Researchers report that those beloved "binkies" are a festering hotbed of disease-causing bacteria, fungus and mold.
Glass said the problem with pacifiers applies also to removable orthodontic appliances such as retainers and even athletic mouth guards and dentures. Pores in the plastic can capture fungi, bacteria, food and water, creating a perfect spot for bacterial and fungal growth and infection, he explained.
The study authors collected 10 pacifiers from healthy infants at a pediatric clinic. They chopped up the nipples and shields finely, and put them in laboratory dishes designed to allow any bacteria or fungi that was present on the pacifiers to grow.
After 24 and 48 hours, the investigators compared the growth around the used pacifiers to the growth in dishes in which chopped-up new, unused pacifiers had been placed.
While half of the 10 used pacifiers were lightly contaminated, the other 5 were heavily contaminated (with levels reaching as high as 100 million colony-forming units per gram).
The researchers cultured 40 different species of bacteria from the 10 used pacifiers. One pacifier was contaminated with four different strains of Staphylococcus aureus. Yet, the unused pacifiers were found to be sanitary (with colony growths in the dishes less than 100 colony-forming units per gram).
What was particularly concerning, said Glass, was that many of the bacteria growing from the used pacifiers were resistant to commonly used antibiotics such as penicillin and methicillin.
The development of such resistance to certain antibiotics does not cause the organism to be more infectious than other strains that have no antibiotic resistance, but it can make the infection more difficult to treat.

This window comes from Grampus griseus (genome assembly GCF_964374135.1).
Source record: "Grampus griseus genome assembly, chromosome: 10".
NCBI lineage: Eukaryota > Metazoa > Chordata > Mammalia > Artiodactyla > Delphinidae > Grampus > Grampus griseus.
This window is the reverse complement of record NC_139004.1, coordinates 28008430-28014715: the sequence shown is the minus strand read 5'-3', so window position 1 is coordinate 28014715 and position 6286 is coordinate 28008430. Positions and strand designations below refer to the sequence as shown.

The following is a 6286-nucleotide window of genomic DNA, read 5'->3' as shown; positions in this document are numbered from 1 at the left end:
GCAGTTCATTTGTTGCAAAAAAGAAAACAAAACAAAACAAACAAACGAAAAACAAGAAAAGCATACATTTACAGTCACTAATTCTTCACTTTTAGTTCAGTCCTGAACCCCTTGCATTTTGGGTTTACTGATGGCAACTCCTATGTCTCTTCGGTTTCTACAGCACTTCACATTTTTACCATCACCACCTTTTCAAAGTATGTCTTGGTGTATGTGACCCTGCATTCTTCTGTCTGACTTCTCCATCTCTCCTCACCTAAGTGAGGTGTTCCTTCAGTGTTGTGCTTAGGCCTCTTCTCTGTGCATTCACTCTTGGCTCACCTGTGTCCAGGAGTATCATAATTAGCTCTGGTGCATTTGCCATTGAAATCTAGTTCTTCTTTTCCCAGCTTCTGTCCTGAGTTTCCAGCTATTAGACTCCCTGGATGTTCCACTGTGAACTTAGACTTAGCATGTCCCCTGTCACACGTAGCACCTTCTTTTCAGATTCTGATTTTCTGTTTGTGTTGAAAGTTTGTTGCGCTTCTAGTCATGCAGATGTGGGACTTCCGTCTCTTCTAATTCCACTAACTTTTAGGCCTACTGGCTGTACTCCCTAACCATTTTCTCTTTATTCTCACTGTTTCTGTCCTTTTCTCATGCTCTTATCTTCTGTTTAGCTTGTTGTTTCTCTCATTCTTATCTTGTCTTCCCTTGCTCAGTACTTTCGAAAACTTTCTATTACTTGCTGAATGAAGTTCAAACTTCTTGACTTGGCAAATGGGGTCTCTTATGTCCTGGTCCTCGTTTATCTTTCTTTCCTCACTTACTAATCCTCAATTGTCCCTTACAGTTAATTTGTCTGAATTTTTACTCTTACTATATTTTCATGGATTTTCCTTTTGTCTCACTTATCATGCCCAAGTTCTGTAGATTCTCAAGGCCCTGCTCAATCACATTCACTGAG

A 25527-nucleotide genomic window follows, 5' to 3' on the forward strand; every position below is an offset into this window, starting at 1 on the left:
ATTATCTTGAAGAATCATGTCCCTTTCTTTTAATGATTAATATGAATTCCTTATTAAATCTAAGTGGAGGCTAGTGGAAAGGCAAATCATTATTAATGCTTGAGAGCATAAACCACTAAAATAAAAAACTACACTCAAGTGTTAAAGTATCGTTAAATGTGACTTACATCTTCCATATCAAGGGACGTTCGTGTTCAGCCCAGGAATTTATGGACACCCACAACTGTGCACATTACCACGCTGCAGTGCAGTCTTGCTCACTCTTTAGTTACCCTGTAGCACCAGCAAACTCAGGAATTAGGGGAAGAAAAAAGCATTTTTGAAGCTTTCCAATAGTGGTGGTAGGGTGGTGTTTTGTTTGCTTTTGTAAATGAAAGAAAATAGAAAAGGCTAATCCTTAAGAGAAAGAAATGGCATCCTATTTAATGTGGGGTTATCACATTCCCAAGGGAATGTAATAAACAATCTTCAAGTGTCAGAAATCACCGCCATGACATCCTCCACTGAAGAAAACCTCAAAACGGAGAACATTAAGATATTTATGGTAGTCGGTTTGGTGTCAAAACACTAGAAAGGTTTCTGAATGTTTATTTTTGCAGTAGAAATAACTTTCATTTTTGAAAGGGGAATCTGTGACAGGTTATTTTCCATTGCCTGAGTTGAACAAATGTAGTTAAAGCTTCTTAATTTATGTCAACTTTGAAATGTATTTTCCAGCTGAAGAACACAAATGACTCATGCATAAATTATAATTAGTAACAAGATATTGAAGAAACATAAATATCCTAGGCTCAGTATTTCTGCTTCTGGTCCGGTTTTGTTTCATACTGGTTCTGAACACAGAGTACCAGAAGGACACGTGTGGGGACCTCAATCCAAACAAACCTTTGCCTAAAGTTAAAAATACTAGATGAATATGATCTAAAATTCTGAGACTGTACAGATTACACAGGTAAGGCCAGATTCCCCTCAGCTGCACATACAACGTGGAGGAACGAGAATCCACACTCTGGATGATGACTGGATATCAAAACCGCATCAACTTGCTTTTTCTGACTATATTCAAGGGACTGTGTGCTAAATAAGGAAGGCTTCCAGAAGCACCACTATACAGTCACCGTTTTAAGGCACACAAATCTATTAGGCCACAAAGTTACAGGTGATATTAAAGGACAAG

Glass doesn't recommend that parents use pacifiers to calm their babies and toddlers.
"After doing the study, I say why take a risk? The key is to recognize that pacifiers can cause illness," he said. "In the long run, it may be that what you do now [using a pacifier] may have a lot to do with whether a child ends up developing atherosclerosis or type 2 diabetes."
As if all that isn't bad enough, the scientists also add that the pacifiers can also grow a slimy coating of bacteria — called a biofilm — that actually alters the normal bacteria in a baby or toddler's mouth. That biofilm can spur inflammation and potentially increase the risk of developing gastrointestinal problems such as colic or even ear infections.
For those who still choose to use pacifiers, Glass recommends soaking them daily in a denture-cleaning agent and carrying extras so a dropped or soiled pacifier doesn't have to be replaced without first cleaning it thoroughly at home.
He also recommends throwing out pacifiers after two weeks of use because wear increases the bacteria-trapping porousness of the plastic.
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